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IPSASB responds to Review Group consultation paper

  • IPSASB (International Public Sector Accounting Standards Board) (mid gray) Image

23 Apr 2014

The International Public Sector Accounting Standards Board (IPSASB) has responded to the IPSASB Governance Review Group consultation paper on its future governance. The IPSASB is unanimous in its support of the option of establishing separate oversight for its operations under the auspices of the International Federation of Accountants (IFAC), and further does not consider extending the scope of the IFRS Foundation Monitoring Board and Trustees activities to public sector accounting standard setting as feasible in the short or medium term.

The IPSASB Governance Review Group consists of members from the International Monetary Fund (IMF), Organization for Economic Cooperation and Development (OECD), the World Bank, Financial Stability Board (FSB), the International Organization of Securities Commissions (IOSCO) and the International Organization of Supreme Audit Institutions (INTOSAI).

The Review Group's consultation paper responds to concerns that the existing governance arrangements of the IPSASB are not subject to a formal public interest oversight mechanism, outlining a number of possible options for strengthening the IPSASB's governance arrangements:

  • Option 1 - extending the scope of the IFRS Foundation Monitoring Board and Trustees activities
  • Option 2 - establishing separate monitoring and oversight bodies for the IPSASB while it remains under the auspices of the IFAC
  • Option 3 - re-establishing the IPSASB outside of IFAC with its own monitoring and oversight bodies.

The IPSASB's response to the consultation paper, in unanimously supporting Option 2, sets out the IPSASB's view that "this alternative meets all of the characteristics for strong public interest oversight... accountability, independence, competence and credibility" and that it is "a practical and timely solution".

In addressing concerns outlined in the consultation paper that retaining IPSASB under the auspices of IFAC results in perceived conflicts of interest, the IPSASB response notes the following:

The factual experience of the IPSASB has been that there has never been any interference by IFAC with respect to the IPSASB’s independence or any interactions that have been negative in any way. We have found that in many respects IFAC’s involvement is in fact a strength - because the participation of the accountancy profession adds an element of independence from the principal users of our standards, governments and international organizations. This is unlike other IFAC standard-setting boards which are setting standards for IFAC member body members themselves.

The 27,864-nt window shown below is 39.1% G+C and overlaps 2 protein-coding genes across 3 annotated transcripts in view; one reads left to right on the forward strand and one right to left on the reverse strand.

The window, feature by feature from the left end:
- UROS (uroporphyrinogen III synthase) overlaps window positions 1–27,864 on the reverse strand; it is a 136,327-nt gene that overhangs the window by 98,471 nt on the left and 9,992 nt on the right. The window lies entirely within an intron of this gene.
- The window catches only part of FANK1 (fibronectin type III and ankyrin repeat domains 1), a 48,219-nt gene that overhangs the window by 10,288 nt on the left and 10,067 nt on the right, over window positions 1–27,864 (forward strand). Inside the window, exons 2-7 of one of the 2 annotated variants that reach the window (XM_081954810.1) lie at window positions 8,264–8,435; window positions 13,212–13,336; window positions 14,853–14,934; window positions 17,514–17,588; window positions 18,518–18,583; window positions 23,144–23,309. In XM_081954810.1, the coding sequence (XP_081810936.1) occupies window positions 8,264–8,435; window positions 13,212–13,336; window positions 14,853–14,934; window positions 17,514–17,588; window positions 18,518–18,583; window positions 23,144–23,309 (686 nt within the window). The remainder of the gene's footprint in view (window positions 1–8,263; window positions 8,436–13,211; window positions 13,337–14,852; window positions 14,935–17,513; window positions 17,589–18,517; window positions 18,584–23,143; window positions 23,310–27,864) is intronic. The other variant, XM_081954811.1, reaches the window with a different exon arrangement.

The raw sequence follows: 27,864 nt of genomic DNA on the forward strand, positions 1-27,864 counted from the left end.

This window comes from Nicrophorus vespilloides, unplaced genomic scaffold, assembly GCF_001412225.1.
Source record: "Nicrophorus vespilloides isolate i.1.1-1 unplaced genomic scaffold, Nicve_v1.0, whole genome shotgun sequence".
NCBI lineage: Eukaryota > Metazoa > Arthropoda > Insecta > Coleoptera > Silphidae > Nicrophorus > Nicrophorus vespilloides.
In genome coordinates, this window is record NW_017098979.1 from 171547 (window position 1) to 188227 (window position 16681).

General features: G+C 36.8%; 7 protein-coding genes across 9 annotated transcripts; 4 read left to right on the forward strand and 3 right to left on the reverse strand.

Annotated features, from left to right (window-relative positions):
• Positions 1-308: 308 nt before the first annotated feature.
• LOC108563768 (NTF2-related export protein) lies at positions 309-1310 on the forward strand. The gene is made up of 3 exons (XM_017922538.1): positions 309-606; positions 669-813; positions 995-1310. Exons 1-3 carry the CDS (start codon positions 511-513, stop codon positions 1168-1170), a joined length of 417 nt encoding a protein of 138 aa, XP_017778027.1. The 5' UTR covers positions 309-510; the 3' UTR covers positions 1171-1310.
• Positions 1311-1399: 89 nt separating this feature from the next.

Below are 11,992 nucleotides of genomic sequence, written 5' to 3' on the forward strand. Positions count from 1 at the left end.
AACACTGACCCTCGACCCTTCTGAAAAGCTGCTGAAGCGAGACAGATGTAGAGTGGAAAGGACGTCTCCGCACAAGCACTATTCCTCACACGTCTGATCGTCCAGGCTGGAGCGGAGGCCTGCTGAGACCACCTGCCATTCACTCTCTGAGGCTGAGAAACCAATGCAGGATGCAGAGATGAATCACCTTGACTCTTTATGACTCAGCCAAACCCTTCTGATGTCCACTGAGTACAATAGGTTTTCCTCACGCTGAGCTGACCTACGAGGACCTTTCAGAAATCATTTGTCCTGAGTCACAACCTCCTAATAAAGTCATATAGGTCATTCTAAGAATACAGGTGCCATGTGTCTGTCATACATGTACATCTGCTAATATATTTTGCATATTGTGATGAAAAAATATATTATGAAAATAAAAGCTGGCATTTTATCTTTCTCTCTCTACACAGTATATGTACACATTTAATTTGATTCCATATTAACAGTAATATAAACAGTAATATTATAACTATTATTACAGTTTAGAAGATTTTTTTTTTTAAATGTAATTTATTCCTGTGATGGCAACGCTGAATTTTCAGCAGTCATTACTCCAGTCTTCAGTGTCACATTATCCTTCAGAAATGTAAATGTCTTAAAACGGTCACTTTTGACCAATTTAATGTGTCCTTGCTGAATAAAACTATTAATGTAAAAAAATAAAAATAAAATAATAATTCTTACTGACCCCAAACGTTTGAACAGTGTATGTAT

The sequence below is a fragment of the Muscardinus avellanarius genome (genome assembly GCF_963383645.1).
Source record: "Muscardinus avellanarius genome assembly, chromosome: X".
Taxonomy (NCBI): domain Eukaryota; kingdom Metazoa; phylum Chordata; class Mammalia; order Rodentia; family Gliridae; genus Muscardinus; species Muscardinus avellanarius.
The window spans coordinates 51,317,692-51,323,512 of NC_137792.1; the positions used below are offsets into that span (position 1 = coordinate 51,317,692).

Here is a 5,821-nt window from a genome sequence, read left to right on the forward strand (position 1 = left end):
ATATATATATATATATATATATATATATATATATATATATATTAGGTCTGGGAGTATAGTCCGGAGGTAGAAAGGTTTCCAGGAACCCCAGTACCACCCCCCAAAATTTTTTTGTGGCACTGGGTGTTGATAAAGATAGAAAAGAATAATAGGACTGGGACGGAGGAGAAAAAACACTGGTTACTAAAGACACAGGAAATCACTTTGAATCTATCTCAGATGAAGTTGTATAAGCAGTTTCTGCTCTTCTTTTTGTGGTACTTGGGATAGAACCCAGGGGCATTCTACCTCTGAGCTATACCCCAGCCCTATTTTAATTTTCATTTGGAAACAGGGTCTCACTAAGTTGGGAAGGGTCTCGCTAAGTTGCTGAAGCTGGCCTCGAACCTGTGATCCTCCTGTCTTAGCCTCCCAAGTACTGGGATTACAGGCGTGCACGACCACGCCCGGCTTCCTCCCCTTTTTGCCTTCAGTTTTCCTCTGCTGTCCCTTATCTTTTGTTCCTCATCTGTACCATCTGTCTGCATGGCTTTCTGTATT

In addressing the structure and mandate of an oversight body under its preferred option, the IPSASB notes its view that the monitoring and oversight function could be merged and carried out by a single body. In the IPSASB's view, membership of the body would not require technical expertise, but members "should be enthusiastic about the need for public interest oversight... and have strong support for fiscal transparency". IPSASB's proposed role for the oversight body would include an ability to approve or comment on the IPSASB's strategic and work programmes. In addition, the IPSASB supports the creation of a Consultative Advisory Group (CAG), whose roles would include providing advice on the IPSASB's agenda and project timetable (including priorities) and the provision of technical advice on projects.

The IPSASB's response outlines a number of reasons as to why the IPSASB does not believe that extending the scope of the IFRS Foundation Monitoring Board and Trustees activities to encompass public sector accounting standard setting is appropriate, including:

  • Considerable questions as to whether the IFRS Foundation would be willing to take on IPSASB oversight and commit appropriate resources
  • A lack of clarity about how the oversight of the IPSASB would be integrated into the IFRS Foundation's oversight framework, and the impacts on the structures and processes of the IPSASB and International Accounting Standards Board (IASB)
  • Some criticism that International Public Sector Accounting Standards (IPSASs) are already "too close" to International Financial Reporting Standards (IFRS).  The IPSASB comment that the Eurostat report on the suitability of IPSASs for EU Member States highlight this criticism of the IPSASB and that bringing IPSASB under the oversight of the IFRS Trustees would "reinforce that criticism".

In terms of the third option of re-establishing the IPSASB outside of IFAC, the IPSASB believes there is insufficient detail in the consultation paper to enable debate about whether this is a realistic option and that it "raises significantly more issues".

Click for the full IPSASB consultation response (link to IFAC website).

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